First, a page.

5. Open a browser window to and follow the initial setup instructions. If you follow the default options, you generally set up a default management VLAN of 0, and opt for in-band management. This works fine for simple configs – adapt your approach to your infrastructure if this isn’t the case, obviously.
This is pretty much where I’ve found the manual ceases to be useful. Yippee. So here are a few notes I’ve collected over the past few days:
I couple of helpful things to know about your EX4200
The first thing to know is that the web interface is pure gold. We use a lot of Cisco Catalyst switches – which are very powerful, of course, but the web interface really feels like an afterthought. The J-Web interface is badass. Here are just a few of the things I really like about it:
  • Via the web interface, you can assign MAC addresses to different ports via the Port Security section. You can also ‘trust DHCP’; didn’t get to play with that but presumably, you’d be able to initialize your switch by ticking this option, and then un-ticking it afterwards. (Note, of course, that MAC address filtering is not the safest option for NAC, since it is possible to spoof a MAC address. However, it will prevent your users from plugging in their personal computers and potentially infecting the entire campus with a worm…)
  • You can set up port mirroring on multiple ports, allowing you to perform specific analyses or even to ‘load balance’ your traffic sniffing.
  • Ever gotten an ARPwatch alert and not known where the hell a rogue computer’s connecting from? The J-Web interface allows you to see the switching table information; you can therefore see what port a rogue MAC address is on.
But I digress – let’s focus on a few things you need to know about the switch in order to understand how to configure it for 802.1X:
  • You apply 802.1X at the port level. This is to say that some of the ports of your switch can have 802.1X enabled, and some not. At first I thought, “crap – if I have to apply it to each port one by one, it’s going to take hours.” Not so: you can select multiple ports at the same time and enable 802.1X to your selection.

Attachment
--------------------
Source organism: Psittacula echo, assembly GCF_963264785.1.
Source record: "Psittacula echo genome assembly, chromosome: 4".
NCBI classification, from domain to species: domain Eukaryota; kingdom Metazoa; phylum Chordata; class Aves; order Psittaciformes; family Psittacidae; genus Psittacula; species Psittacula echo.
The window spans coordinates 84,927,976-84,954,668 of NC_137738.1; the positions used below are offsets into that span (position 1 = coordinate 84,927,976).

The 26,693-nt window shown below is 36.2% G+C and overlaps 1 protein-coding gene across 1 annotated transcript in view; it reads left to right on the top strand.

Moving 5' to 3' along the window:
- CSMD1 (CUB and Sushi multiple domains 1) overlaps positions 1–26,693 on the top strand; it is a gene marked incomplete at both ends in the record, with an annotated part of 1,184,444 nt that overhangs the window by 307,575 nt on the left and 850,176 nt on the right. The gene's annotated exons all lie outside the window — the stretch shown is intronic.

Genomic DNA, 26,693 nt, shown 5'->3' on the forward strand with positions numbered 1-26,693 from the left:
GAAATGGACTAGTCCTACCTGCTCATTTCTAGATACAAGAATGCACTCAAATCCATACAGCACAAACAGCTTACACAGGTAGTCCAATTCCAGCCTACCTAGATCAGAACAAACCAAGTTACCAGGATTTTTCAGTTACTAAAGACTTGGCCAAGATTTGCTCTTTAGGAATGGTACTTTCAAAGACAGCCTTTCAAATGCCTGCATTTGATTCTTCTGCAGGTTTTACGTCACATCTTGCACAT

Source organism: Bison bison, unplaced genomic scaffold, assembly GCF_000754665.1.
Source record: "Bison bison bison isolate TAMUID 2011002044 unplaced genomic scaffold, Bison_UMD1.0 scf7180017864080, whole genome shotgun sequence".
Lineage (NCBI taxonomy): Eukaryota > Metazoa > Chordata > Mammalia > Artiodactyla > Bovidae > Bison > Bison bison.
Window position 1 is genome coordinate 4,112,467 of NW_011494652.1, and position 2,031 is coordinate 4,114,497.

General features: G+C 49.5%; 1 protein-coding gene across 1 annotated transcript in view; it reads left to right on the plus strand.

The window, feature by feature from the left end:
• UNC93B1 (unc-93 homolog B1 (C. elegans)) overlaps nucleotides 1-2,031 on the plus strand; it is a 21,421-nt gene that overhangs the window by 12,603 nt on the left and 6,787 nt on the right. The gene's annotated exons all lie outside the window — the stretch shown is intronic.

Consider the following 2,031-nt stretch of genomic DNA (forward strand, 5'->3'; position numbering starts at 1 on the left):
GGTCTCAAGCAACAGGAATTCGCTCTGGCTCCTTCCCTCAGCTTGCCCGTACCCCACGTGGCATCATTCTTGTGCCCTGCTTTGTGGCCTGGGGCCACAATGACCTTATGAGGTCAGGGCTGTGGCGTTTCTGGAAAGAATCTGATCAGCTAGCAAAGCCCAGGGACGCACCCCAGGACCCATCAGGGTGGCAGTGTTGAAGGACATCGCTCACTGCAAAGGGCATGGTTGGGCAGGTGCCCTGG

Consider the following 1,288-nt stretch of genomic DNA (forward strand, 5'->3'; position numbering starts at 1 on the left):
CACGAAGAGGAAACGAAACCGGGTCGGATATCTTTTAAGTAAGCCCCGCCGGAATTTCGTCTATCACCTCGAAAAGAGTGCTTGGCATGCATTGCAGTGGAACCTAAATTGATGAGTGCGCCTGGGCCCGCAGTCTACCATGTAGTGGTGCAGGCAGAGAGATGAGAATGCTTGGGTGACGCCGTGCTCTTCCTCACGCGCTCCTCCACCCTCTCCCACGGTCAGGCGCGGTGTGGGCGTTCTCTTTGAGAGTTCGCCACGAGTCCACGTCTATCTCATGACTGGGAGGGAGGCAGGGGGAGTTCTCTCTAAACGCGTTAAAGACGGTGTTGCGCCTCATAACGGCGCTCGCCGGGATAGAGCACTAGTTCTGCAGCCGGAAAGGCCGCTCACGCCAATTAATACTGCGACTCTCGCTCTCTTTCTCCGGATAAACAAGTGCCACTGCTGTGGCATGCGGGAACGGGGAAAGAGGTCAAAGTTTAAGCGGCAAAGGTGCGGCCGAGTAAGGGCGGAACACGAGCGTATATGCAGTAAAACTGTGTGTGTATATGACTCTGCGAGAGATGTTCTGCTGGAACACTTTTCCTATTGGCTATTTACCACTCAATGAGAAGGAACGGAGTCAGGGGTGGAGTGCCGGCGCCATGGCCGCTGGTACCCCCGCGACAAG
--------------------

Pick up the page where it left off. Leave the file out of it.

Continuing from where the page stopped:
• You apply 802.1X by “Setting the 802.1X profile”. You disable it by selecting one or many ports and clicking on “Delete”. Search me why they didn’t use a consistent vocabulary – but hey, it works.
  • Before you can set the 802.1X profile, you have to set the port’s role. This is analogous to Cisco’s smart ports; you essentially set up a profile for the device to which the port is connected. You can define your own, but there are a few pre-defined roles such as ‘default’, ‘desktop’, ‘switch’ or ‘phone’. If you don’t apply a port role, you simply can’t set the profile. Addendum: you can leave the RADIUS server’s role to none or default.
  • How does 802.1X work? God, I’ve read a gazillion definitions, some very academic, others very high-level; and quite frankly, I’ve found that all of them lack either clarity or detail. I finally found a decent overview in the following excerpt, which I’ve taken from an Avaya support article (click here for the full document). I’ll admit that the wikipedia section on the authentication progression helped, as well. If anyone out there has a better definition than the one below, please let me know:

At this point, you’re pretty much ready to attack the ‘hard part’ of the problem, which is getting the authenticator (switch), supplicant (workstation) and the authentication server (RADIUS box).

Step Three: getting 802.1X up and running
The first thing you’ll need to do is configure the RADIUS server. Your best bet is to go with Linux; I know that Windows NPS is tempting! It’s easy to perform the install, it integrates with all the other components in a windows network, it allows you to bind it to AD effortlessly, it provides more useful features than a swiss army knife. Yackity yackity. Linux might not be the easiest to install, but it’ll work once it’s installed; and it’ll continue to work for a long, long time. The last bloody thing you need is for your entire campus to go tits up every second wednesday of the month, if you know what I mean.
At this point, your VM is probably ready to be configured. Let’s get started with a basic configuration – one that will allow users to authenticate using user creds present in the radius users config file:
  1. Install RADIUS: sudo apt-get install freeradius
  2. Navigate to the /etc/freeradius directory (you’ll need to be logged in as root to do this)
  3. Edit the users file; add a user with only the Cleartext-Password attribute set (there should be examples of this in the file)
  4. Edit the clients file; set the RADIUS secret of the localhost (eventually, we’ll have to specify one for the juniper switch)
  5. Restart freeradius: /etc/init.d/freeradius restart
  6. Test freeradius: radtest <user> <password> localhost 10 <secret>
  7. If you have trouble connecting, I suggest you stop freeradius, then start it with -X. Consult this link for more information on debugging:

Note: stupidly, I had added a user to the users file with the same name as a user in my passwd file. By default, freeradius does have PAP enabled, and it does have priority over the users file.

Then, you should make the switch aware of the RADIUS server – in other words, configure the Authenticator to interface with the Authentication Server. To do this, follow these steps: